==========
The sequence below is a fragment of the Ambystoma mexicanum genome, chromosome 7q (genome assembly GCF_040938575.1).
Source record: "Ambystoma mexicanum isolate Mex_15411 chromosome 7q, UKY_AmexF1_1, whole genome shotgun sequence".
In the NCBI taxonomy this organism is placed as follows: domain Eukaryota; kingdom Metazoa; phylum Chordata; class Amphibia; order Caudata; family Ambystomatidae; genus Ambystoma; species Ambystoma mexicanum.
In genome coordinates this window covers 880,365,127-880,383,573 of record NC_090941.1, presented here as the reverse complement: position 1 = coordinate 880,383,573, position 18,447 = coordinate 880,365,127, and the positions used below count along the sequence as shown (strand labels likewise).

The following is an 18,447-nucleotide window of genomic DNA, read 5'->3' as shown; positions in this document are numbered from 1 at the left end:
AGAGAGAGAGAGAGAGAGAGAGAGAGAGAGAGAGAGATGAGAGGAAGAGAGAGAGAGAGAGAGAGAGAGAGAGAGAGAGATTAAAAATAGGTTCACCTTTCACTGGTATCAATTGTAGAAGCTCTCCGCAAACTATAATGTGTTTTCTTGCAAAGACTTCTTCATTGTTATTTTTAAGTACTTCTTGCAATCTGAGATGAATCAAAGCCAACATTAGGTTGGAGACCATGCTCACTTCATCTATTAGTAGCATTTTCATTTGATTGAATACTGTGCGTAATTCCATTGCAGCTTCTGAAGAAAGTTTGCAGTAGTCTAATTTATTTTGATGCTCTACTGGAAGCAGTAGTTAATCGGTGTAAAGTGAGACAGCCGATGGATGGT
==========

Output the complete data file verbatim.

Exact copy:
The sequence below is a fragment of the Ambystoma mexicanum genome, chromosome 7q (genome assembly GCF_040938575.1).
Source record: "Ambystoma mexicanum isolate Mex_15411 chromosome 7q, UKY_AmexF1_1, whole genome shotgun sequence".
In the NCBI taxonomy this organism is placed as follows: domain Eukaryota; kingdom Metazoa; phylum Chordata; class Amphibia; order Caudata; family Ambystomatidae; genus Ambystoma; species Ambystoma mexicanum.
In genome coordinates this window covers 880,365,127-880,383,573 of record NC_090941.1, presented here as the reverse complement: position 1 = coordinate 880,383,573, position 18,447 = coordinate 880,365,127, and the positions used below count along the sequence as shown (strand labels likewise).

The following is an 18,447-nucleotide window of genomic DNA, read 5'->3' as shown; positions in this document are numbered from 1 at the left end:
AGAGAGAGAGAGAGAGAGAGAGAGAGAGAGAGAGAGATGAGAGGAAGAGAGAGAGAGAGAGAGAGAGAGAGAGAGAGAGATTAAAAATAGGTTCACCTTTCACTGGTATCAATTGTAGAAGCTCTCCGCAAACTATAATGTGTTTTCTTGCAAAGACTTCTTCATTGTTATTTTTAAGTACTTCTTGCAATCTGAGATGAATCAAAGCCAACATTAGGTTGGAGACCATGCTCACTTCATCTATTAGTAGCATTTTCATTTGATTGAATACTGTGCGTAATTCCATTGCAGCTTCTGAAGAAAGTTTGCAGTAGTCTAATTTATTTTGATGCTCTACTGGAAGCAGTAGTTAATCGGTGTAAAGTGAGACAGCCGATGGATGGT